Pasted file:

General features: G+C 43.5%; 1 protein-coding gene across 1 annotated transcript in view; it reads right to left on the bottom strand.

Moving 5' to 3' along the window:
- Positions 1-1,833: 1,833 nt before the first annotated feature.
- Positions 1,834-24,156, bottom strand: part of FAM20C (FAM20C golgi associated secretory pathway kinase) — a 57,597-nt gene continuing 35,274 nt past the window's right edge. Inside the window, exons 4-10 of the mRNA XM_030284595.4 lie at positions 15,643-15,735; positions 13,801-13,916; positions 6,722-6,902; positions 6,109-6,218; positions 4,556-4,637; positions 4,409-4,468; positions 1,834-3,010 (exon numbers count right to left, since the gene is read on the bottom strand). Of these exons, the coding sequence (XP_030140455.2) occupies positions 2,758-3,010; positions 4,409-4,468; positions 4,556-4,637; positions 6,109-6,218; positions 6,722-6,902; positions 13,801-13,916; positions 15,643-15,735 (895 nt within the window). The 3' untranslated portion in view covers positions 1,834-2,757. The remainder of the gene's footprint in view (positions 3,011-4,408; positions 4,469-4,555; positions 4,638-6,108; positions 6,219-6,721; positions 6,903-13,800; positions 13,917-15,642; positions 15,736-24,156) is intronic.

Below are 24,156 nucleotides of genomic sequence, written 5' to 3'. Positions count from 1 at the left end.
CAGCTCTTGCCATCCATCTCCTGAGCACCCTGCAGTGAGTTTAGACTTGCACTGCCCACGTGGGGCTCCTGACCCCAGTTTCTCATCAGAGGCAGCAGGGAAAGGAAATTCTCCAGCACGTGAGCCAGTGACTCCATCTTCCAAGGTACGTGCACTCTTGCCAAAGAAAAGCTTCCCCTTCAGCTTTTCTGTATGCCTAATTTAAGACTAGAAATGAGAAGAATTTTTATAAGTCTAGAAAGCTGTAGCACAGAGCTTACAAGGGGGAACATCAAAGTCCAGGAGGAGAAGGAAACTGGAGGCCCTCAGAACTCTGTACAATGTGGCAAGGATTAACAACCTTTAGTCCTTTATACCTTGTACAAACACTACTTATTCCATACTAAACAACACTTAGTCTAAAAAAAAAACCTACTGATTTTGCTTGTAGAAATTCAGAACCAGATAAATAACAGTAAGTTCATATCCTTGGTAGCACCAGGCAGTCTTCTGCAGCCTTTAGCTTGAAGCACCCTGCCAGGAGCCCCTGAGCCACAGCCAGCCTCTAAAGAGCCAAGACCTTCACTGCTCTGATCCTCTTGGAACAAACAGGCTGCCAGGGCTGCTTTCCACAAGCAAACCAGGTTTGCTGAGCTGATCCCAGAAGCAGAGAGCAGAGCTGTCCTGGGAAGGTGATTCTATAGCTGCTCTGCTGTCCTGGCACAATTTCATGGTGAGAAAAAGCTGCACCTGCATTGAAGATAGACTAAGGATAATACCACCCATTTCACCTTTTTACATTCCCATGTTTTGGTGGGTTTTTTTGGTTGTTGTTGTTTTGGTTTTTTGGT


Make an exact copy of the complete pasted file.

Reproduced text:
General features: G+C 43.5%; 1 protein-coding gene across 1 annotated transcript in view; it reads right to left on the bottom strand.

Moving 5' to 3' along the window:
- Positions 1-1,833: 1,833 nt before the first annotated feature.
- Positions 1,834-24,156, bottom strand: part of FAM20C (FAM20C golgi associated secretory pathway kinase) — a 57,597-nt gene continuing 35,274 nt past the window's right edge. Inside the window, exons 4-10 of the mRNA XM_030284595.4 lie at positions 15,643-15,735; positions 13,801-13,916; positions 6,722-6,902; positions 6,109-6,218; positions 4,556-4,637; positions 4,409-4,468; positions 1,834-3,010 (exon numbers count right to left, since the gene is read on the bottom strand). Of these exons, the coding sequence (XP_030140455.2) occupies positions 2,758-3,010; positions 4,409-4,468; positions 4,556-4,637; positions 6,109-6,218; positions 6,722-6,902; positions 13,801-13,916; positions 15,643-15,735 (895 nt within the window). The 3' untranslated portion in view covers positions 1,834-2,757. The remainder of the gene's footprint in view (positions 3,011-4,408; positions 4,469-4,555; positions 4,638-6,108; positions 6,219-6,721; positions 6,903-13,800; positions 13,917-15,642; positions 15,736-24,156) is intronic.

Below are 24,156 nucleotides of genomic sequence, written 5' to 3'. Positions count from 1 at the left end.
CAGCTCTTGCCATCCATCTCCTGAGCACCCTGCAGTGAGTTTAGACTTGCACTGCCCACGTGGGGCTCCTGACCCCAGTTTCTCATCAGAGGCAGCAGGGAAAGGAAATTCTCCAGCACGTGAGCCAGTGACTCCATCTTCCAAGGTACGTGCACTCTTGCCAAAGAAAAGCTTCCCCTTCAGCTTTTCTGTATGCCTAATTTAAGACTAGAAATGAGAAGAATTTTTATAAGTCTAGAAAGCTGTAGCACAGAGCTTACAAGGGGGAACATCAAAGTCCAGGAGGAGAAGGAAACTGGAGGCCCTCAGAACTCTGTACAATGTGGCAAGGATTAACAACCTTTAGTCCTTTATACCTTGTACAAACACTACTTATTCCATACTAAACAACACTTAGTCTAAAAAAAAAACCTACTGATTTTGCTTGTAGAAATTCAGAACCAGATAAATAACAGTAAGTTCATATCCTTGGTAGCACCAGGCAGTCTTCTGCAGCCTTTAGCTTGAAGCACCCTGCCAGGAGCCCCTGAGCCACAGCCAGCCTCTAAAGAGCCAAGACCTTCACTGCTCTGATCCTCTTGGAACAAACAGGCTGCCAGGGCTGCTTTCCACAAGCAAACCAGGTTTGCTGAGCTGATCCCAGAAGCAGAGAGCAGAGCTGTCCTGGGAAGGTGATTCTATAGCTGCTCTGCTGTCCTGGCACAATTTCATGGTGAGAAAAAGCTGCACCTGCATTGAAGATAGACTAAGGATAATACCACCCATTTCACCTTTTTACATTCCCATGTTTTGGTGGGTTTTTTTGGTTGTTGTTGTTTTGGTTTTTTGGT